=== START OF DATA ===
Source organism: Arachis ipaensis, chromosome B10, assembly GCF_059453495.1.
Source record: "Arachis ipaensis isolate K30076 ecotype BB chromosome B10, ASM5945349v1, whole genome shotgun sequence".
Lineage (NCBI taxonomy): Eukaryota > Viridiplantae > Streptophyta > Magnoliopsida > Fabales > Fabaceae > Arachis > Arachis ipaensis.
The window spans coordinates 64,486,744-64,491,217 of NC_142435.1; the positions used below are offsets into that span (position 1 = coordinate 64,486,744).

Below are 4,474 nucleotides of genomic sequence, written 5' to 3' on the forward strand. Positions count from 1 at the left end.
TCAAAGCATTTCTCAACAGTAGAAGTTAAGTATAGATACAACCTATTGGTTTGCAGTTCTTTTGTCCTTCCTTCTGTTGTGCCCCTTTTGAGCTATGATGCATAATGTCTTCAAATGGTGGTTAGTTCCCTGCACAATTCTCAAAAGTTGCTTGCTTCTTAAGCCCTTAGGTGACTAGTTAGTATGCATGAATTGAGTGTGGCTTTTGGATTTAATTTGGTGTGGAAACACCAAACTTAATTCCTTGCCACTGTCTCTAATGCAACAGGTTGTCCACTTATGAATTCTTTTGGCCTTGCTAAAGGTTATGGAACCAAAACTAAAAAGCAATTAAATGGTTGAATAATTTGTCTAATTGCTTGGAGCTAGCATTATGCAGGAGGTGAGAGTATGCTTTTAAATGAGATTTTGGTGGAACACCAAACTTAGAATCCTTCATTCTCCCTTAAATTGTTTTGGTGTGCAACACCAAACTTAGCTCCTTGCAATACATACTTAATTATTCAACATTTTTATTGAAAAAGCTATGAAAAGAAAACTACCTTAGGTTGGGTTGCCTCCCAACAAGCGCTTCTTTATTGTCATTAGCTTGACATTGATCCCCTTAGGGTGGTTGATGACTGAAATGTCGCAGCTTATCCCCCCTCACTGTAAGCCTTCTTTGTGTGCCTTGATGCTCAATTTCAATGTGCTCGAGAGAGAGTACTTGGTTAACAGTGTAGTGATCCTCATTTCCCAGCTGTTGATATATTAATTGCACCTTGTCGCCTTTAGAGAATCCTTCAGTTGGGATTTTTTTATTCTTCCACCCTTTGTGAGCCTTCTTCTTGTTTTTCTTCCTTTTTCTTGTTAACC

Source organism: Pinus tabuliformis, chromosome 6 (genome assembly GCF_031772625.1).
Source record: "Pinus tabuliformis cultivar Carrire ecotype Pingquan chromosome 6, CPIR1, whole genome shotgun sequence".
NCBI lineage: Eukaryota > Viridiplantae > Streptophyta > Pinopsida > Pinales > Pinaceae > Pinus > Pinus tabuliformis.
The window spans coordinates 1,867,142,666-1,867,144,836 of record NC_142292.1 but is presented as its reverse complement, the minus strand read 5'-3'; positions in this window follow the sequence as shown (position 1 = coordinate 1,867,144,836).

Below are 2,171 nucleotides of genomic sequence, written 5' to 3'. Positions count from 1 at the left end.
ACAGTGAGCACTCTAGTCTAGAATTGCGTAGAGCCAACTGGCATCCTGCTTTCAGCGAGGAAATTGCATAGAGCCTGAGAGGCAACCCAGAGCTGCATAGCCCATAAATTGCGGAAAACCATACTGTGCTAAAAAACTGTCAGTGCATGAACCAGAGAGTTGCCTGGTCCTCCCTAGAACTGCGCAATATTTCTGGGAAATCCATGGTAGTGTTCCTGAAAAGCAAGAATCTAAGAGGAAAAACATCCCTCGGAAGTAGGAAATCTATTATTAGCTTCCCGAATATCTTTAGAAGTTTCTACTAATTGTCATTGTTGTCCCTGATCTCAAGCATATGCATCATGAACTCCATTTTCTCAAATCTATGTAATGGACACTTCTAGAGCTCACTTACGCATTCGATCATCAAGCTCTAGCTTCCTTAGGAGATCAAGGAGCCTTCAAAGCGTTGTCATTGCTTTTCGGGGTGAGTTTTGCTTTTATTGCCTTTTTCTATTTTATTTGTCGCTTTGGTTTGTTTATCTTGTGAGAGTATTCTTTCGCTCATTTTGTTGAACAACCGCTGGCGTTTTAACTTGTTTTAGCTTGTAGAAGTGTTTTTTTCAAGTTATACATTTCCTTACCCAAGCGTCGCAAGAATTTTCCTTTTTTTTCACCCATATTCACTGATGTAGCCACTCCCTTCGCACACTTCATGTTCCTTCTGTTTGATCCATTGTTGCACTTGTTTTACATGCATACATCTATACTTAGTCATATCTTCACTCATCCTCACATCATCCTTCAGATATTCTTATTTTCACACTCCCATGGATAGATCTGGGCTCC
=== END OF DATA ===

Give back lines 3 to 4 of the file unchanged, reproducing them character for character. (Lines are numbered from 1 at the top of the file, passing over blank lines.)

Lineage (NCBI taxonomy): Eukaryota > Viridiplantae > Streptophyta > Magnoliopsida > Fabales > Fabaceae > Arachis > Arachis ipaensis.
The window spans coordinates 64,486,744-64,491,217 of NC_142435.1; the positions used below are offsets into that span (position 1 = coordinate 64,486,744).